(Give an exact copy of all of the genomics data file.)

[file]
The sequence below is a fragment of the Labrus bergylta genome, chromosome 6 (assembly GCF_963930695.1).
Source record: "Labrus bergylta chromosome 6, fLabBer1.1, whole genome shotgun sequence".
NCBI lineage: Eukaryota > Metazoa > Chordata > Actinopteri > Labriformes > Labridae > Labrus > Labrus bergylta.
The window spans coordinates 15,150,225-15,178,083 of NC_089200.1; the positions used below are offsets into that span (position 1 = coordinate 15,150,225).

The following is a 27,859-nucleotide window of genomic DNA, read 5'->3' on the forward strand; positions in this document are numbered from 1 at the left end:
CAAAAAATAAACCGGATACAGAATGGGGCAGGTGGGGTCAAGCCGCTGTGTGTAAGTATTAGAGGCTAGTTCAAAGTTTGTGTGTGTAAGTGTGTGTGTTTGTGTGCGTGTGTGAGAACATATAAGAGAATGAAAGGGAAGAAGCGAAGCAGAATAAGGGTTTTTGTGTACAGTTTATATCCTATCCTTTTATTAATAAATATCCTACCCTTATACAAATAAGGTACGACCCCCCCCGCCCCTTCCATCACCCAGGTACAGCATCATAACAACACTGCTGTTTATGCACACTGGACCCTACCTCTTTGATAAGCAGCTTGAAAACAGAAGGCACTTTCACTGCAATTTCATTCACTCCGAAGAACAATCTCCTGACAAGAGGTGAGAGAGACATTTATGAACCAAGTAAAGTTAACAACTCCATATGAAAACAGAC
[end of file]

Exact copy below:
The sequence below is a fragment of the Labrus bergylta genome, chromosome 6 (assembly GCF_963930695.1).
Source record: "Labrus bergylta chromosome 6, fLabBer1.1, whole genome shotgun sequence".
NCBI lineage: Eukaryota > Metazoa > Chordata > Actinopteri > Labriformes > Labridae > Labrus > Labrus bergylta.
The window spans coordinates 15,150,225-15,178,083 of NC_089200.1; the positions used below are offsets into that span (position 1 = coordinate 15,150,225).

The following is a 27,859-nucleotide window of genomic DNA, read 5'->3' on the forward strand; positions in this document are numbered from 1 at the left end:
CAAAAAATAAACCGGATACAGAATGGGGCAGGTGGGGTCAAGCCGCTGTGTGTAAGTATTAGAGGCTAGTTCAAAGTTTGTGTGTGTAAGTGTGTGTGTTTGTGTGCGTGTGTGAGAACATATAAGAGAATGAAAGGGAAGAAGCGAAGCAGAATAAGGGTTTTTGTGTACAGTTTATATCCTATCCTTTTATTAATAAATATCCTACCCTTATACAAATAAGGTACGACCCCCCCCGCCCCTTCCATCACCCAGGTACAGCATCATAACAACACTGCTGTTTATGCACACTGGACCCTACCTCTTTGATAAGCAGCTTGAAAACAGAAGGCACTTTCACTGCAATTTCATTCACTCCGAAGAACAATCTCCTGACAAGAGGTGAGAGAGACATTTATGAACCAAGTAAAGTTAACAACTCCATATGAAAACAGAC